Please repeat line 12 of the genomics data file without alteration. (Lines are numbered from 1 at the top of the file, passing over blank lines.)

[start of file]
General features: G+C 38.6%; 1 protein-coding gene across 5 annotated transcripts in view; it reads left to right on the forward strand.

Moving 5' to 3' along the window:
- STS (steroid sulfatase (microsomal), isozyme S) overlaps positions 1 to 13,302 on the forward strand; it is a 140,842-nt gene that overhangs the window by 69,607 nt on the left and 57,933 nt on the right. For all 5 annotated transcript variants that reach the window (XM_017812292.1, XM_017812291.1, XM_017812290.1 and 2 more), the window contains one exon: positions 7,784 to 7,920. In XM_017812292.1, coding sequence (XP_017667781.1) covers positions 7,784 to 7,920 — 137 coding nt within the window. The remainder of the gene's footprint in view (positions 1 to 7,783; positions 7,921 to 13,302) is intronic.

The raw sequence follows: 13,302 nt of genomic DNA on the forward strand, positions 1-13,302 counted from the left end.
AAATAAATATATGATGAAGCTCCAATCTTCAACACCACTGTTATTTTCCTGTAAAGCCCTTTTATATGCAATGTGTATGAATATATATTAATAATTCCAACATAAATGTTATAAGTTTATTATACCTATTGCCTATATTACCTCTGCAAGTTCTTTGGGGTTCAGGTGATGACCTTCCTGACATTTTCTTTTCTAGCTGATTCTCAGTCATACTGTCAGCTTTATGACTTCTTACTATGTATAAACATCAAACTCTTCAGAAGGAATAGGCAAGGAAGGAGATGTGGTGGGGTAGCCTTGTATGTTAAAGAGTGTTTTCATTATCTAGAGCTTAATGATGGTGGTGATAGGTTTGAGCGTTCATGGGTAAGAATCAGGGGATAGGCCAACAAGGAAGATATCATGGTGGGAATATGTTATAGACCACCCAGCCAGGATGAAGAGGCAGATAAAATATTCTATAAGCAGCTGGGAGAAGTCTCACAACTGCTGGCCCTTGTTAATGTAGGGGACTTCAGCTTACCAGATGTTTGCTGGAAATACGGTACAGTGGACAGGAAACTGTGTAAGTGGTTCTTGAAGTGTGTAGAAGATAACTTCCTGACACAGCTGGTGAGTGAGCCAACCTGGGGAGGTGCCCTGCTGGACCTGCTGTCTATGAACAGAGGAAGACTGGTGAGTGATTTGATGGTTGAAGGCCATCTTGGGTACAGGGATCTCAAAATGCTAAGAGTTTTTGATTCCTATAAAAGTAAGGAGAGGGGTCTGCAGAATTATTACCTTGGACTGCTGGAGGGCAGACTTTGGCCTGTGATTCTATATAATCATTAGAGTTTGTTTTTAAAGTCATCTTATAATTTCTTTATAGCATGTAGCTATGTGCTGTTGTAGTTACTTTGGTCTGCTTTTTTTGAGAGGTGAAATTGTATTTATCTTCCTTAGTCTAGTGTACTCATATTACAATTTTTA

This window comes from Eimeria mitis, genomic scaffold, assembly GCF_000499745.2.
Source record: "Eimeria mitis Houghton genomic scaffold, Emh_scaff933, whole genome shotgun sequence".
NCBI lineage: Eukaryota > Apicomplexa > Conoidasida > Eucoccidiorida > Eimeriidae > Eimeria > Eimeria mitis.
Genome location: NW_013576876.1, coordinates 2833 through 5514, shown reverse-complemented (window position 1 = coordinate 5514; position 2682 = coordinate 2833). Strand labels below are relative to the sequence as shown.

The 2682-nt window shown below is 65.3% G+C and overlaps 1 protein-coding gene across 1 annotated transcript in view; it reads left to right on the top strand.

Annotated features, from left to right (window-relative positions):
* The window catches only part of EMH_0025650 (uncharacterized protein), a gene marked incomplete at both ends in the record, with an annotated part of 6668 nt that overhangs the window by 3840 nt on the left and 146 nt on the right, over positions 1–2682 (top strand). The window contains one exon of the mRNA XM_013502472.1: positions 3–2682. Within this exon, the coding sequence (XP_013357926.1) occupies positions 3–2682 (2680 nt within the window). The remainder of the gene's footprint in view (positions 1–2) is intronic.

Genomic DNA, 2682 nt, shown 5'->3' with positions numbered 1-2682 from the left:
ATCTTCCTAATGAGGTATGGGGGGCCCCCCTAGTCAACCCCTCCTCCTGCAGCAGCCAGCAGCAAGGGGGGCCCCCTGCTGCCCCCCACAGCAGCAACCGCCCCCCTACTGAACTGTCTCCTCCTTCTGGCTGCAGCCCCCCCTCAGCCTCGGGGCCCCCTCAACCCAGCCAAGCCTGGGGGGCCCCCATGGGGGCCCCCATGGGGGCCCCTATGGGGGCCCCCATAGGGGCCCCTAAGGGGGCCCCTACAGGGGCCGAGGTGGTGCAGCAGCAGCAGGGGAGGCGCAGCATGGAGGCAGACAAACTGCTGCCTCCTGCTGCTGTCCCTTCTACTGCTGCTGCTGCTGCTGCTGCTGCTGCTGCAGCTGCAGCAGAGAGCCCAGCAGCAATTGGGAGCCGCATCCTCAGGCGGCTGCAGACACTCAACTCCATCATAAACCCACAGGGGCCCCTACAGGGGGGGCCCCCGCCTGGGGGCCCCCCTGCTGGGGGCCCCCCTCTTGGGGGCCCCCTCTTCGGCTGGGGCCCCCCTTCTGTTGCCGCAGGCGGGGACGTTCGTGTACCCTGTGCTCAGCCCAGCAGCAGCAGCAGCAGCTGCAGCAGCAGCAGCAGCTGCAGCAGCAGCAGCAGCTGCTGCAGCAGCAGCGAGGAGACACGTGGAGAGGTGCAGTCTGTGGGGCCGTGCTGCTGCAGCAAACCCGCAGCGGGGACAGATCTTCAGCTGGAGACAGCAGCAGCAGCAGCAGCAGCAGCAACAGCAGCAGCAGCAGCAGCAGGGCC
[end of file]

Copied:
* The window catches only part of EMH_0025650 (uncharacterized protein), a gene marked incomplete at both ends in the record, with an annotated part of 6668 nt that overhangs the window by 3840 nt on the left and 146 nt on the right, over positions 1–2682 (top strand). The window contains one exon of the mRNA XM_013502472.1: positions 3–2682. Within this exon, the coding sequence (XP_013357926.1) occupies positions 3–2682 (2680 nt within the window). The remainder of the gene's footprint in view (positions 1–2) is intronic.